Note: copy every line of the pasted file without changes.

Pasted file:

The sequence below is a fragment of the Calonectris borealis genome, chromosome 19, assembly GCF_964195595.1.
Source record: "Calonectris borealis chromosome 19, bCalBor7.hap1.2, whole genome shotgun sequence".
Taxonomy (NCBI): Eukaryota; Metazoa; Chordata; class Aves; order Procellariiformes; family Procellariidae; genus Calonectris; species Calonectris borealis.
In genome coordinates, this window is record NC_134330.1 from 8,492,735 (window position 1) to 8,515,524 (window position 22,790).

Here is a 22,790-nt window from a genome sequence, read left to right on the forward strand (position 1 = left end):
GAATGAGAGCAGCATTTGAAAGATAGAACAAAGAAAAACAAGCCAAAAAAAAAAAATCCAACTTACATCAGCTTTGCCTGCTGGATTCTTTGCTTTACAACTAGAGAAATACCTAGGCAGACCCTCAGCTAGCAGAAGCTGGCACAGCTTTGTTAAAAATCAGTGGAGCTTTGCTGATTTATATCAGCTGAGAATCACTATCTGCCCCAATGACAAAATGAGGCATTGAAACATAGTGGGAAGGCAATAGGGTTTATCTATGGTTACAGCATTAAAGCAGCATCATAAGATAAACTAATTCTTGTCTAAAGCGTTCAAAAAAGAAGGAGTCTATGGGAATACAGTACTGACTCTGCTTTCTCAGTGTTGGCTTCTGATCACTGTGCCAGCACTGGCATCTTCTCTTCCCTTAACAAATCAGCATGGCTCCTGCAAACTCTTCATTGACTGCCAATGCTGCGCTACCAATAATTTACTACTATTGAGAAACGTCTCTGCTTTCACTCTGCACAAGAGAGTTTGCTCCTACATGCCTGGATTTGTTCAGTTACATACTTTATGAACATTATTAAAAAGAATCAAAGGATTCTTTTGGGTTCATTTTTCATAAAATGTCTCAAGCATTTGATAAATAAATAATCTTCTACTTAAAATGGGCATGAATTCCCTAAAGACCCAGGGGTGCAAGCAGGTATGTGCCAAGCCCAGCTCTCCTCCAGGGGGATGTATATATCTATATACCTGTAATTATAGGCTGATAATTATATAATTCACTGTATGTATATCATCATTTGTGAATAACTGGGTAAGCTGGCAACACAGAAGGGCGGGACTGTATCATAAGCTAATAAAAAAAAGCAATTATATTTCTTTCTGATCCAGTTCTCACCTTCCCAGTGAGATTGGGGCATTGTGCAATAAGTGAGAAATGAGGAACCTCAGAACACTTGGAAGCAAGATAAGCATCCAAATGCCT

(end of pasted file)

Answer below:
The sequence below is a fragment of the Calonectris borealis genome, chromosome 19, assembly GCF_964195595.1.
Source record: "Calonectris borealis chromosome 19, bCalBor7.hap1.2, whole genome shotgun sequence".
Taxonomy (NCBI): Eukaryota; Metazoa; Chordata; class Aves; order Procellariiformes; family Procellariidae; genus Calonectris; species Calonectris borealis.
In genome coordinates, this window is record NC_134330.1 from 8,492,735 (window position 1) to 8,515,524 (window position 22,790).

Here is a 22,790-nt window from a genome sequence, read left to right on the forward strand (position 1 = left end):
GAATGAGAGCAGCATTTGAAAGATAGAACAAAGAAAAACAAGCCAAAAAAAAAAAATCCAACTTACATCAGCTTTGCCTGCTGGATTCTTTGCTTTACAACTAGAGAAATACCTAGGCAGACCCTCAGCTAGCAGAAGCTGGCACAGCTTTGTTAAAAATCAGTGGAGCTTTGCTGATTTATATCAGCTGAGAATCACTATCTGCCCCAATGACAAAATGAGGCATTGAAACATAGTGGGAAGGCAATAGGGTTTATCTATGGTTACAGCATTAAAGCAGCATCATAAGATAAACTAATTCTTGTCTAAAGCGTTCAAAAAAGAAGGAGTCTATGGGAATACAGTACTGACTCTGCTTTCTCAGTGTTGGCTTCTGATCACTGTGCCAGCACTGGCATCTTCTCTTCCCTTAACAAATCAGCATGGCTCCTGCAAACTCTTCATTGACTGCCAATGCTGCGCTACCAATAATTTACTACTATTGAGAAACGTCTCTGCTTTCACTCTGCACAAGAGAGTTTGCTCCTACATGCCTGGATTTGTTCAGTTACATACTTTATGAACATTATTAAAAAGAATCAAAGGATTCTTTTGGGTTCATTTTTCATAAAATGTCTCAAGCATTTGATAAATAAATAATCTTCTACTTAAAATGGGCATGAATTCCCTAAAGACCCAGGGGTGCAAGCAGGTATGTGCCAAGCCCAGCTCTCCTCCAGGGGGATGTATATATCTATATACCTGTAATTATAGGCTGATAATTATATAATTCACTGTATGTATATCATCATTTGTGAATAACTGGGTAAGCTGGCAACACAGAAGGGCGGGACTGTATCATAAGCTAATAAAAAAAAGCAATTATATTTCTTTCTGATCCAGTTCTCACCTTCCCAGTGAGATTGGGGCATTGTGCAATAAGTGAGAAATGAGGAACCTCAGAACACTTGGAAGCAAGATAAGCATCCAAATGCCT